Here, without drawing his weapon, Officer Eichler asked defendant to approach and produce identification. The fact that the officer was in uniform does not of itself connote a threat of force (Jordan), and our review of the record reveals no further evidence that defendant’s freedom to walk away was in any fashion overcome by force or threat of force. Under the circumstances, it cannot be said that the request to approach and produce identification constituted a Terry stop. (Ortiz; Hines.) As defendant, in voluntary compliance with such request, exposed the gun and holster to the officer’s vision, probable cause to arrest and conduct a custodial search existed. In view thereof, we find no error in the denial of the motion to suppress.

Defendant next contends that he was denied a fair trial by the disclosure of the nature of his prior felony conviction, after he had offered to stipulate to the commission of a felony and his release within five years from the penitentiary.

Illinois law provides an enhanced penalty for the felony offense of unlawful use of weapons where one has been convicted of a felony under the laws of this or any other jurisdiction, and within five years of his release from the penitentiary knowingly carries a pistol, revolver or other firearm concealed on his person except when on his land, abode or fixed place of business. (Ill. Rev. Stat. 1977, ch. 38, par. 24 — 1(a)(4) and (b).) To obtain a conviction under this provision, the State must allege and prove the accused’s prior felony conviction. People v. Edwards (1976), 63 Ill. 2d 134, 345 N.E.2d 496; People v. Ostrand (1966), 35 Ill. 2d 520, 221 N.E.2d 499.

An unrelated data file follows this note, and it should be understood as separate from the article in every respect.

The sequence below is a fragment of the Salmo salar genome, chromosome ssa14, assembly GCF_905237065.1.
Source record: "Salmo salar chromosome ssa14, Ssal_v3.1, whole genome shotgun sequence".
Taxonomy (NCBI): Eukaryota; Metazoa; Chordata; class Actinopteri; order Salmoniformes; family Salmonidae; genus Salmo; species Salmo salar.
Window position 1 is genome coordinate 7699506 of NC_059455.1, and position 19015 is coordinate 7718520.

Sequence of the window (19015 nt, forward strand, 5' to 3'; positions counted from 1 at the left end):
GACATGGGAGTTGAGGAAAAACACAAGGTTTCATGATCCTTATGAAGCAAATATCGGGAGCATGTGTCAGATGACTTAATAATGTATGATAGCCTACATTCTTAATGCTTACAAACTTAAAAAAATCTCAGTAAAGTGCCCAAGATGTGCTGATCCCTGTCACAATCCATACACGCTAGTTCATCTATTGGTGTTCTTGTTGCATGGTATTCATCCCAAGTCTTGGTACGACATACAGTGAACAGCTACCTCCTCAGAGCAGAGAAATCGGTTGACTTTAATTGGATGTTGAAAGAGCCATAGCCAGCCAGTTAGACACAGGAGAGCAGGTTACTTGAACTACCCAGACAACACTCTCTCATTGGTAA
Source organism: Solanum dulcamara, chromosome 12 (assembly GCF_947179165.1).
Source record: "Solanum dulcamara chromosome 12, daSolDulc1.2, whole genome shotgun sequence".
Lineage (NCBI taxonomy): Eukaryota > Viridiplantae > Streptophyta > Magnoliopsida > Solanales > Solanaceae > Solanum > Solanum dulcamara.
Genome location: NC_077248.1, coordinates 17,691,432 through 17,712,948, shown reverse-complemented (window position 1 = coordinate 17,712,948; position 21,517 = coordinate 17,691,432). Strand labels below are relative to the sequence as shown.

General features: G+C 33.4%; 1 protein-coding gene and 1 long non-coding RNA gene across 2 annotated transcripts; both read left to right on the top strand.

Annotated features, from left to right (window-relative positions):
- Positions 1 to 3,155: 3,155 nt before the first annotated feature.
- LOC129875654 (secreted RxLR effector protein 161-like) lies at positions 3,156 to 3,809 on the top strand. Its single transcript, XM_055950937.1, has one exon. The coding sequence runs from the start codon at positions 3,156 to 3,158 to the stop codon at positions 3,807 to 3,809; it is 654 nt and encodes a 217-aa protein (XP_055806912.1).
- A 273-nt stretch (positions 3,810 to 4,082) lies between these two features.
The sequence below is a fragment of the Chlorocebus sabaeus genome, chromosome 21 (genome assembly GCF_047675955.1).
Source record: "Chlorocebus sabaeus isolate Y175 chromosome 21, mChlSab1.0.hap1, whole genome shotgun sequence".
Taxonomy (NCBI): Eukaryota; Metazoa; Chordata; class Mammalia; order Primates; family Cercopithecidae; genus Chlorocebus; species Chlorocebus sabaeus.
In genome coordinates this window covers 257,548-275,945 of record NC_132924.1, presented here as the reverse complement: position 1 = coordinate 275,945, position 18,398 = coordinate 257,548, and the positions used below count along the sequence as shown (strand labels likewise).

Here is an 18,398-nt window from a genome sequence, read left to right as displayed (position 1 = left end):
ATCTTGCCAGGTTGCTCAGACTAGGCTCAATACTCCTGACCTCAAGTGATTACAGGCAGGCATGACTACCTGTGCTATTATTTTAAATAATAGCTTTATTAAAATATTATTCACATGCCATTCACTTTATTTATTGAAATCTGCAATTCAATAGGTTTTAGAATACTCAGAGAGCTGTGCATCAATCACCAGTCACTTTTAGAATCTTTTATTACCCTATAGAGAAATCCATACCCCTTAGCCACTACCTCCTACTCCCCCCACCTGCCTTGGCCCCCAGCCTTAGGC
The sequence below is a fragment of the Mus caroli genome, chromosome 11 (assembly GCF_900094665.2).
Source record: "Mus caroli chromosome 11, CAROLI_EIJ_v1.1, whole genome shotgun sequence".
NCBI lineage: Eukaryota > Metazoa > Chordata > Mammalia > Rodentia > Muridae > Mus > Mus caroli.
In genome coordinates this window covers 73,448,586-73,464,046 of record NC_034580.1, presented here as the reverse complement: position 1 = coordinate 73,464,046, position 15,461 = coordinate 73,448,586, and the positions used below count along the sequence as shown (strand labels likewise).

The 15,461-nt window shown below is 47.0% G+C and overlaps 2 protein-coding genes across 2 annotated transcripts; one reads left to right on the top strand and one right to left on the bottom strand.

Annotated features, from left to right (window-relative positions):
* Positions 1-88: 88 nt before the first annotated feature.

In the instant case, defendant does not dispute the admissibility of such evidence but argues that his offer in limine to stipulate that he was convicted of an undesignated felony and had been released from the *864penitentiary within five years prior to the occurrence in question would satisfy the State’s burden of proof and, thus, that the nature of the conviction would not only be irrelevant but would be prejudicial. During oral argument in this court, the State conceded that the statutory requirements imposing an enhanced penalty for the felony offense of unlawful use of weapons could be satisfied by an offer of the type made here; but, relying on People v. Taylor (1975), 31 Ill. App. 3d 20, 332 N.E.2d 735, it contends that it was not error to deny the motion in limine or, if it should be so considered, that it was harmless. We note, however, that Taylor does not support the State’s position. There, the court rejected a constitutional challenge to the enhanced penalty provisions of section 24 — 1(b) and no motion was made to preclude disclosure of the nature of the prior offense.